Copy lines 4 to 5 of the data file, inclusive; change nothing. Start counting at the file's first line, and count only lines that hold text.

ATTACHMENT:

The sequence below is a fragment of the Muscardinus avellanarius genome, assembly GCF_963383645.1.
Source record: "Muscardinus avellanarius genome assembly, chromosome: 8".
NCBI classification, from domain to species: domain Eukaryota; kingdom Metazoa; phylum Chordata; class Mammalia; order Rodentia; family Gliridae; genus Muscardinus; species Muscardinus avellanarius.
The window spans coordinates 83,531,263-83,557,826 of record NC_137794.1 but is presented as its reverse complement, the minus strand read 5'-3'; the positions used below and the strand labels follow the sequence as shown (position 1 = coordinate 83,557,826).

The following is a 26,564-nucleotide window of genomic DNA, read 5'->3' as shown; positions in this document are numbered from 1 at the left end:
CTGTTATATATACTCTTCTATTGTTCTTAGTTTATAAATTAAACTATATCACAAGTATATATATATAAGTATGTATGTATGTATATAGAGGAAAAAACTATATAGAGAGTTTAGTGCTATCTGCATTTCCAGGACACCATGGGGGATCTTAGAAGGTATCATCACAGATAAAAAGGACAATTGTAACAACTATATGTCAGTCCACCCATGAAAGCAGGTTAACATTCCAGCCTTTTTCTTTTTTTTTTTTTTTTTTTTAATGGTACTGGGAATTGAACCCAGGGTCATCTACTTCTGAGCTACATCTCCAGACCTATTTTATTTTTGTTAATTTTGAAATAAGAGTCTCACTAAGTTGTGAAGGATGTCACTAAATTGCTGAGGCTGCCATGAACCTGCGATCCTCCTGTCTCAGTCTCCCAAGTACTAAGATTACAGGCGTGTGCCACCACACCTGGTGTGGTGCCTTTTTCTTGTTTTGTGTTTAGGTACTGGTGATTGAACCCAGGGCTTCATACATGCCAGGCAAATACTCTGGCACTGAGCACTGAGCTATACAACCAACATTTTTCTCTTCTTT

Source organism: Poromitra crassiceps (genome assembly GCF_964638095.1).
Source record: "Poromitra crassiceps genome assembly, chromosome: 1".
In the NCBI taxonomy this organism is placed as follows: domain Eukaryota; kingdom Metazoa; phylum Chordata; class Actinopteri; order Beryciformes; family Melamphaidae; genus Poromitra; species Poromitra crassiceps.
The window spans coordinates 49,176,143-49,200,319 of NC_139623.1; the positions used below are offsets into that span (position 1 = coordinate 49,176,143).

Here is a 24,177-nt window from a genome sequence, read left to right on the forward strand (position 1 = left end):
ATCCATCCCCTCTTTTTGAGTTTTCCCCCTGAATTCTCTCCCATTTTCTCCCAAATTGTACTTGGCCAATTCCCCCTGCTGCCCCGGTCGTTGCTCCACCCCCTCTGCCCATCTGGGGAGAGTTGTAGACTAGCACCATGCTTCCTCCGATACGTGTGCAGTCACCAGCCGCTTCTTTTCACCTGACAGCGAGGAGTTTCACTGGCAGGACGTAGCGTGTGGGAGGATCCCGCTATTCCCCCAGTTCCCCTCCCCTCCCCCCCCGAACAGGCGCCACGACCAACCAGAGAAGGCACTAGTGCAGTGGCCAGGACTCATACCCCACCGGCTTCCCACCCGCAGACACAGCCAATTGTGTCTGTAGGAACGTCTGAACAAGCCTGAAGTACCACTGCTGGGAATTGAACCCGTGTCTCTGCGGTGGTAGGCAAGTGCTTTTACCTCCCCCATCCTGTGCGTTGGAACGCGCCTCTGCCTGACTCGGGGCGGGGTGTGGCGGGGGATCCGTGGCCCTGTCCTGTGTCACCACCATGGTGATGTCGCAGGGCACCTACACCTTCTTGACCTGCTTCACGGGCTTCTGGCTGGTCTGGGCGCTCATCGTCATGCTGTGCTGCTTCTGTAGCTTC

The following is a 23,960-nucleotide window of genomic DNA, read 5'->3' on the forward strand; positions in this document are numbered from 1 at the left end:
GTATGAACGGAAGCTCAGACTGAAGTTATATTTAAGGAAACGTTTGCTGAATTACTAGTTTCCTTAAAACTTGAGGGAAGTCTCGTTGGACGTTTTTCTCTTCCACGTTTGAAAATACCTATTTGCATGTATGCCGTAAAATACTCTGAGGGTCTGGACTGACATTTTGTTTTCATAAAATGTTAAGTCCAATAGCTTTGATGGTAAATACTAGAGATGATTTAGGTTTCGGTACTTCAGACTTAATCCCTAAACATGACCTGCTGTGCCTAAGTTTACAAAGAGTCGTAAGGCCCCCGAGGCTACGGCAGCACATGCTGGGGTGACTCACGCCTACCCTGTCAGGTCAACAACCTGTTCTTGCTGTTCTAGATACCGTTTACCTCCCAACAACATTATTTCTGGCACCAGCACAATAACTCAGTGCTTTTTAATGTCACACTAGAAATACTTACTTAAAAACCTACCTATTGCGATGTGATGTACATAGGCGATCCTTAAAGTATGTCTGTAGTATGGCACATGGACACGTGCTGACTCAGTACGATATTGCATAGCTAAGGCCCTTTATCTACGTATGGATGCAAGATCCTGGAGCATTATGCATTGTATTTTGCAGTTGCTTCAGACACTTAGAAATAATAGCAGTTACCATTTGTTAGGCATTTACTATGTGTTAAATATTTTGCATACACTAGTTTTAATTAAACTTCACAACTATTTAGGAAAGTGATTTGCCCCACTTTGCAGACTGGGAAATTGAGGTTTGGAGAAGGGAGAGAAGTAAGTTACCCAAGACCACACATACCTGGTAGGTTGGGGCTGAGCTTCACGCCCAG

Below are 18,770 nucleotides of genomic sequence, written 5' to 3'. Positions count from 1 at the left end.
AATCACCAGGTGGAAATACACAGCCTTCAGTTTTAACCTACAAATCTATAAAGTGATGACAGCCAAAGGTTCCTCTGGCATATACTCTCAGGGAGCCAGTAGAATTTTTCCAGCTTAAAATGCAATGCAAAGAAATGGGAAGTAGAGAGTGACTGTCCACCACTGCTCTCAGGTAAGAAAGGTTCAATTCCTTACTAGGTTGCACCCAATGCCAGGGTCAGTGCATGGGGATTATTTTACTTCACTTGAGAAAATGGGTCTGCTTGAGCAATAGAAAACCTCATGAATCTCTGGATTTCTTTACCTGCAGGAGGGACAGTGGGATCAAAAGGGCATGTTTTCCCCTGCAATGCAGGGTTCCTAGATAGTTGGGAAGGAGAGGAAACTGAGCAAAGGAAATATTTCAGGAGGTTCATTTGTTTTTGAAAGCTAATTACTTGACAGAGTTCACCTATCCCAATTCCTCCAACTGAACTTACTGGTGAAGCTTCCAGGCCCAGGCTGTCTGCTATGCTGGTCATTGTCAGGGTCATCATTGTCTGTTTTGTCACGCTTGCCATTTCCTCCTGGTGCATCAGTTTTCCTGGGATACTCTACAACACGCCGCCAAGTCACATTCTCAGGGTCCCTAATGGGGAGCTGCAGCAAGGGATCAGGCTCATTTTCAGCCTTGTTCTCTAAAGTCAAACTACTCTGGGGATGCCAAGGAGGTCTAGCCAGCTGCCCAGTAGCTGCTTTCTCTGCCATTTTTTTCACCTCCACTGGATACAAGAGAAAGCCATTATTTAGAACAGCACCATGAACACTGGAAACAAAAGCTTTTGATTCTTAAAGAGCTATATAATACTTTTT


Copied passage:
The window spans coordinates 83,531,263-83,557,826 of record NC_137794.1 but is presented as its reverse complement, the minus strand read 5'-3'; the positions used below and the strand labels follow the sequence as shown (position 1 = coordinate 83,557,826).

The following is a 26,564-nucleotide window of genomic DNA, read 5'->3' as shown; positions in this document are numbered from 1 at the left end: